“The Hertz Fellowship is partially responsible for allowing me the additional academic freedom necessary to pursue work in parallel to my thesis work… freedom to spend more time researching rather than TAing, so I can be confident my research output would have been significantly worse were it not for it.”
Thesis: Berry Curvature, Orbital Magnetism and Chern Magnets in van der Waals Heterostructures
Charles Tschirhart is interested in discovering new electronic phases and probing their properties. His career so far has been focused on a class of systems known as magnetic Chern insulators, or Chern magnets, which themselves are a class of topological insulators. These materials conduct current along their edges without dissipation, and the direction the current can flow is determined by their magnetizations. During his Ph.D., Tschirhart and his colleagues discovered some of the first intrinsic Chern magnets, and experimentally demonstrated several exotic properties of Chern magnets that had been theoretically predicted. These properties produced new mechanisms for electronic control of magnetism, which, if realized at higher temperatures, could be useful in magnetic memories.
Tschirhart is currently studying interaction-driven phases in transition metal dichalcogenides at Cornell University, supported by a Kavli Institute at Cornell postdoctoral fellowship.
“I do basic experimental condensed matter research, and as a result I rarely encounter people working in applied science and engineering professionally. In my field we often encounter materials with exotic and unusual properties, and the close relationships I have developed through the Hertz community with these kinds of people have helped me understand which of these properties might be useful in the context of technological applications.”
Thesis: Lysophosphatidic Acid Is a Lipid-Regulated Immune Checkpoint
Jacqueline Turner’s graduate research investigated the role of immunological and metabolic processes in cancer. Her goal is to develop methods that will impact the treatment and prevention of tumor formation.
Turner is now completing medical school.
“The Hertz Foundation has helped me crystallize my career path and better connect with the national and global scientific community, and shaped the way I see and understand science. I love learning about things and specifically, things that may otherwise have not crossed my path.”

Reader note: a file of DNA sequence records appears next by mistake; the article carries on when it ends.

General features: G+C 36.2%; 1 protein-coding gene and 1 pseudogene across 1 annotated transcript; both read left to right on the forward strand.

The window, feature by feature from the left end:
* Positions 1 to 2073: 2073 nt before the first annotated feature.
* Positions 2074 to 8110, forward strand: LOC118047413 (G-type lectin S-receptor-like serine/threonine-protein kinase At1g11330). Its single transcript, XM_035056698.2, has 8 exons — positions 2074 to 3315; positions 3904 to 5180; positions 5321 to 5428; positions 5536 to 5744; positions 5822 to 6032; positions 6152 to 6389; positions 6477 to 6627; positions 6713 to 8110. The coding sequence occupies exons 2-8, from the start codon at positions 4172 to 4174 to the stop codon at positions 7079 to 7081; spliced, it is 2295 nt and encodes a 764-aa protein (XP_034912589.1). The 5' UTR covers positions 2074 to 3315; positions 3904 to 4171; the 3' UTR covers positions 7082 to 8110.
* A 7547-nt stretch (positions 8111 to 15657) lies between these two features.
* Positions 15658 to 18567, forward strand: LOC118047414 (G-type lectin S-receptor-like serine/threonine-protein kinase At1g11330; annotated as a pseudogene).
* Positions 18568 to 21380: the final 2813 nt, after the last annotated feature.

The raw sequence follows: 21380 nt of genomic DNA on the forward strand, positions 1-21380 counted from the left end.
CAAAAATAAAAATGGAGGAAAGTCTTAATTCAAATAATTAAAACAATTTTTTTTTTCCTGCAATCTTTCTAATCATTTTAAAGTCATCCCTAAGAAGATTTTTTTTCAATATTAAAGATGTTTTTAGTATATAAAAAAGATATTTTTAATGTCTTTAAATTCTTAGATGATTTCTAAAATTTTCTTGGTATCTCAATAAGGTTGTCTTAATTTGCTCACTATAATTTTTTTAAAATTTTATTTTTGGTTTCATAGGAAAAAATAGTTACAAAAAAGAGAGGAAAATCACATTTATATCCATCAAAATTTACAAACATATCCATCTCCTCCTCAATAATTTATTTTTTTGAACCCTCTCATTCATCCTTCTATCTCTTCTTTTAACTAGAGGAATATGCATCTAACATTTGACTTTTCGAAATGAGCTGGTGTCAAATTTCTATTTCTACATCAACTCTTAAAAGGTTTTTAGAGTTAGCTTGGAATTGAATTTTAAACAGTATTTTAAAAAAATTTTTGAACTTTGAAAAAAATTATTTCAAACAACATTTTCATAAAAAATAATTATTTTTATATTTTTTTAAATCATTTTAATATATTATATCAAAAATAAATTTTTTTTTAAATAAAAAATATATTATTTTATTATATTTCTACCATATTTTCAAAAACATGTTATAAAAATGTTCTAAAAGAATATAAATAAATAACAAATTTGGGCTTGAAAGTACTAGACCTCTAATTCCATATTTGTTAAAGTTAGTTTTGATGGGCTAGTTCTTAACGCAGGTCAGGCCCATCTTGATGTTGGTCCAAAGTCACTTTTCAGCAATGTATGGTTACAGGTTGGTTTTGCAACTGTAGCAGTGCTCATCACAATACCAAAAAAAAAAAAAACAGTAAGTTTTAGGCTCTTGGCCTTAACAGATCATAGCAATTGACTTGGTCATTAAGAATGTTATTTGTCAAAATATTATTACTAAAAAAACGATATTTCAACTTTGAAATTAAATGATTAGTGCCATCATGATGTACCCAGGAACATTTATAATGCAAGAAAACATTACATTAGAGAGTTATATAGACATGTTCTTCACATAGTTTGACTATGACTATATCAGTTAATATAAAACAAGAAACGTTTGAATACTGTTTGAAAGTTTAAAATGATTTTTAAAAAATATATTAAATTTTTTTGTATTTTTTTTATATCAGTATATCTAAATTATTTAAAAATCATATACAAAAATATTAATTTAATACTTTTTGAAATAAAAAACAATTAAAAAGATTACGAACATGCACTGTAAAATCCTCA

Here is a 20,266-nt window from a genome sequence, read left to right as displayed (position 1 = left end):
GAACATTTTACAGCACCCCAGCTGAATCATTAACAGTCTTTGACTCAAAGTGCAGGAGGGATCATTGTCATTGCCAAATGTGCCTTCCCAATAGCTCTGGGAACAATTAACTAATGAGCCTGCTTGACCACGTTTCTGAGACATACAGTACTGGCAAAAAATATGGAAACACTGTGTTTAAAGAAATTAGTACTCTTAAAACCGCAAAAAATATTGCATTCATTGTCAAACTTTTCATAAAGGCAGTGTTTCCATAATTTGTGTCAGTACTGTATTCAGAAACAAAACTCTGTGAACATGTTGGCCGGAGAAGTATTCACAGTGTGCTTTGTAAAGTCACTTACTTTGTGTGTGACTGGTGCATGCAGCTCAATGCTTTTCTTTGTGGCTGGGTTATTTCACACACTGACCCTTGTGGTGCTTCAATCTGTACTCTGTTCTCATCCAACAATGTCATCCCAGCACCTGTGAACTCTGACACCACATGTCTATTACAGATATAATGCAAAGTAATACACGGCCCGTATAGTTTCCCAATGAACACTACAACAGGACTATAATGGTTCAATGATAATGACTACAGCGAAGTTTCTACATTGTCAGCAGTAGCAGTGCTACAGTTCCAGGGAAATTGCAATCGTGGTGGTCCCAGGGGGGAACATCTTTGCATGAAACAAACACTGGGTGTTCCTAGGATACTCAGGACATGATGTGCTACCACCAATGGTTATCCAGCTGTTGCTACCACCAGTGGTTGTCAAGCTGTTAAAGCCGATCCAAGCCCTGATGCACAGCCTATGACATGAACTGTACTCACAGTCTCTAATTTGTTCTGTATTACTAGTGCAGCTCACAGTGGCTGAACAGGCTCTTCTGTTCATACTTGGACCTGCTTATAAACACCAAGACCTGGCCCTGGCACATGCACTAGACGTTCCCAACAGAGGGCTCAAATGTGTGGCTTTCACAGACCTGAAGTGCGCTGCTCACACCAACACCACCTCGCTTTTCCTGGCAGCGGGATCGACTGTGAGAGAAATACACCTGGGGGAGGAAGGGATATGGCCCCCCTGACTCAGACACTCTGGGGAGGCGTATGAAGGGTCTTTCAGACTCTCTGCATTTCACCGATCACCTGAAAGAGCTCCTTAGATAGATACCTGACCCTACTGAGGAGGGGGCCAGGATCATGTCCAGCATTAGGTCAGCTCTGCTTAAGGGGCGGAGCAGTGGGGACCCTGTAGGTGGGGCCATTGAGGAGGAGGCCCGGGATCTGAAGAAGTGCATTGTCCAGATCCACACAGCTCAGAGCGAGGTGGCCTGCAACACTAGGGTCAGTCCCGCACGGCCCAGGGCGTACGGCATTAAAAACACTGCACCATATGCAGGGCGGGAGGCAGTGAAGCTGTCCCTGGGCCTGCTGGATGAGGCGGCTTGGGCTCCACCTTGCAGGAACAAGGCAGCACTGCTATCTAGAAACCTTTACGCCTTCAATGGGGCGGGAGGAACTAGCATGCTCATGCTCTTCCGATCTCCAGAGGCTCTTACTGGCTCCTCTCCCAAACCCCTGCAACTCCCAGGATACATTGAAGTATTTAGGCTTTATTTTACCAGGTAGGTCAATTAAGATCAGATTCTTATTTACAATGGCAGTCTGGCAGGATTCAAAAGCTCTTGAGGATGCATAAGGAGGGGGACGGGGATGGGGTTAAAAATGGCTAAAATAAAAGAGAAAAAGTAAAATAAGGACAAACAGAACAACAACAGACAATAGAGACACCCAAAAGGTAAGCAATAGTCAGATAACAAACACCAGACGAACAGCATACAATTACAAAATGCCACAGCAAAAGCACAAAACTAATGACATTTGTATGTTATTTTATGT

Thesis: Long-Term Brain Dynamics Extend Cognitive Neuroscience to Timescales Relevant for Health and Physiology
If you asked most people to describe their current “mental state,” they would describe something about their brain that changes slowly. Are they energetic or tired? Are they stressed? Are they bored of watching Netflix or in the mood to socialize? Many important parts of our brains and physiology change slowly over minutes to hours in the chaotic real world, yet the vast majority of neuroscience that studies brain activity will study it on the order of milliseconds to seconds during highly regimented and controlled experiments. Maxwell Wang used three to 12 days of continuous intracranial recordings in human participants who freely interacted with friends and family, ate, slept, played games on their phones and more while under simultaneous neural and video recording to see how brain states form and change with real-world behavior and physiology.
Wang is now finishing his last two years of medical school with the goal of entering a neurosurgery residency program. His perspective is that most diseases of the brain are defined and treated according to broad criteria based on coarse symptoms such as “dementia” or “confusion.” His goal is to personalize approaches to these diseases using implanted devices and deployable sensors to identify the neural rhythms underpinning these diseases and the methods to modulate them.
“When I entered my lab, my advisor and I were very interested in tackling the idea of long-term brain dynamics during natural behavior and physiology, but we also had very few preconceptions about what we would find going in which made it a difficult project to sell. The Hertz Fellowship made it a lot easier for me to focus on higher-risk projects that tackled our brains in exciting and new ways.”